The prairies and timbered hills of Osage County are laced with well-kept county roads. Some are blacktop, but most are gravel. (convertible owners take note!)
On a pretty day you can enjoy these lightly traveled roads and take in miles and miles of scenery. We’ve included a few of our favorites, but feel free to explore. A new county road and attractions map is available from any Chamber of Commerce or Oklahoma Welcome Center, or by contacting us at firstname.lastname@example.org, and is indispensable.
All county roads are marked. The essence of 'backroading' is to intentionally plod along, so take your time. Top speed on a gravel road is 35-40 mph, and that's on the straightaways.
Here are a few local favorites to try:
Backroad to Bartlesville from Pawhuska: (all paved) Take CR2732 east from the 21st/Hwy 99 intersection just north of Pawhuska. About 2+ miles out you’ll see Lookout Mountain on your right. This is a spiritual place for Osages, and many are buried on its eastern slope. A gravel road (unnumbered) goes right to the top. Staying on 2732, take a left at the ‘T’ and wind through the hills for several miles. You’ll eventually descend a long hill into the tiny hamlet of Okesa (Osage for ‘halfway’ – to Bartlesville). There’s a small bar there on your right. At the T in ‘downtown’ Okesa, take CR2365 left, cross the one-lane bridge and veer right. Just a bit down the road you’ll come to a fork – take CR2361 left. This will put you on US 60 about 7 miles west of Bartlesville.
Backroad to Woolaroc from Pawhuska: (all paved) Follow the above directions to Okesa, but turn right on CR2365 in ‘downtown’ Okesa. Stay on this road for about 5 miles, then turn left on 2401. It’s then about 1 mile to Highway 123. Turn left onto 123 and it’s a couple of miles to the Woolaroc entrance.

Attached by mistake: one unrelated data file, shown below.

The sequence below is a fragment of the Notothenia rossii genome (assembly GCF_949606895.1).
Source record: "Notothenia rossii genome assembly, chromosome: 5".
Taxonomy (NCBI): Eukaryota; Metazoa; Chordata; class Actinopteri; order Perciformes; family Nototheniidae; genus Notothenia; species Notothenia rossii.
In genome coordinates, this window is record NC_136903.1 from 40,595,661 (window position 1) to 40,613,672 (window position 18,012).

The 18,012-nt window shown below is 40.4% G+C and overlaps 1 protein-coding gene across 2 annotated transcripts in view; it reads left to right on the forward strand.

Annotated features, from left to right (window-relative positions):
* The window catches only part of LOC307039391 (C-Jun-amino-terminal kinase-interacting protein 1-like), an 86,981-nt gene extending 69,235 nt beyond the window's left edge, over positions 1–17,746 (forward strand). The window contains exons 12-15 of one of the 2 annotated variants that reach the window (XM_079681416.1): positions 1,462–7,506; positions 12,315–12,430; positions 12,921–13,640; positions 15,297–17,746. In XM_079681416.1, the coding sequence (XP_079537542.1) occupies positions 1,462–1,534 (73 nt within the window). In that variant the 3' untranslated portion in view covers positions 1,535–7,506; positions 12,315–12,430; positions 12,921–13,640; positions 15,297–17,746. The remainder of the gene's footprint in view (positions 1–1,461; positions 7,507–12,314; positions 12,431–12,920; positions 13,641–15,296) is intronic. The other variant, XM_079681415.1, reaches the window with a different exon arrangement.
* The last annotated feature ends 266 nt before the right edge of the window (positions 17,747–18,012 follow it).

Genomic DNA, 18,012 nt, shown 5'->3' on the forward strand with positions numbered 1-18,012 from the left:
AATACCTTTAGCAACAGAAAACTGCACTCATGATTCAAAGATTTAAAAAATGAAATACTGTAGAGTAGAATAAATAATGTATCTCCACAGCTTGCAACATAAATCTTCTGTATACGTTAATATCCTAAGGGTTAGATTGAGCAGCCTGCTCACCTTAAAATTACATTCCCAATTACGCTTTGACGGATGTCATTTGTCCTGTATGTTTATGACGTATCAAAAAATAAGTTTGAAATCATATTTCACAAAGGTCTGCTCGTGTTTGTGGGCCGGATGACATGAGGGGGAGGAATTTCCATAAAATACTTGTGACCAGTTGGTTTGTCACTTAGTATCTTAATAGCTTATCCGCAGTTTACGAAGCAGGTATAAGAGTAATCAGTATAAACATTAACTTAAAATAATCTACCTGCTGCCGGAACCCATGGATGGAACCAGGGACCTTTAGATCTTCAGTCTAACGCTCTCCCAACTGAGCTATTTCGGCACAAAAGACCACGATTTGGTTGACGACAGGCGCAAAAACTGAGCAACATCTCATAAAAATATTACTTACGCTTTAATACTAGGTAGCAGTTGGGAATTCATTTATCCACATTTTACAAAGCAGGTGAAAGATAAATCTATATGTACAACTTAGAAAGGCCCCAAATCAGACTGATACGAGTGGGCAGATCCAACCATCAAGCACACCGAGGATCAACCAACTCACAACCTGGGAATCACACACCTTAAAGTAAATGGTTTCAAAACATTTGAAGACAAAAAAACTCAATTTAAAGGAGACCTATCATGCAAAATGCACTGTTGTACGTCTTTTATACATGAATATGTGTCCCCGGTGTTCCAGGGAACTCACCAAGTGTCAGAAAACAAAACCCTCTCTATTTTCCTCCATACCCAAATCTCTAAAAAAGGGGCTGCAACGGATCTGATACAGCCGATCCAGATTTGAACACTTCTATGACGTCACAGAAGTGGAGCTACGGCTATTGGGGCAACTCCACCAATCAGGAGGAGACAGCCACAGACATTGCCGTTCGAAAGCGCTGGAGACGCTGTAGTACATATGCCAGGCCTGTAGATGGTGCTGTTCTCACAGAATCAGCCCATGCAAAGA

Backroad to Bluestem from Pawhuska/Drummond Run: (paved/gravel) From the Triangle Building, go north on Kihekah. Kihekah becomes Grandview at the top of the first hill. At the top of the second, your on “Dial Hill”. Williams Park will be on your left next to the water tower. You’ll pass a few residences before you come to the CR4070 intersection. Turn left on CR4070. After about 3.5 miles, you’ll come to a fork in the road. To the left is the Bluestem Lake spillway, and during wet weather, the water falls about 50 feet, tumbling over shale and sandstone cliffs below the spillway. To the right CR4070 continues on a scenic run through the Drummond Ranch, eventually intersecting CR4461. (As the road climbs after the fork, you'll soon find yourself at a high point on the prairie with the ability to see 10-15 miles in any direction. This road is a great place to stargaze on clear nights. Park on a straightaway so you’ll be seen) Take a left onto CR4461 and it will deliver you back to US 60 about 8 miles west of Pawhuska.
Grayhorse shortcut: (mostly gravel) This is great diversion if you have some extra time heading west out of Pawhuska. About 13 miles west of Pawhuska on 60 you’ll notice a large microwave tower on your right. When you are due south of the tower (meaning the tower is directly to your right), you’re at the CR5701/US60 intersection. Turn left onto 5701. It’s a nice 8-9 miles of prairie scenery. Pay attention, and when you make the sharp right at the iron cattle pens (on your left), it’s a half mile to CR5795 (take it), which turns through a small cattle guard on your left and onto pavement. This will take you past the Grayhorse cemetery to CR 5451 (nice road). Turn right onto 5451. It’s a little over 4 miles into Fairfax and Highway 18 (Main Street in Fairfax). Turn right on Main (Hwy 18). It’s about 9 miles back to US60. This is one of the writer’s favorite drives.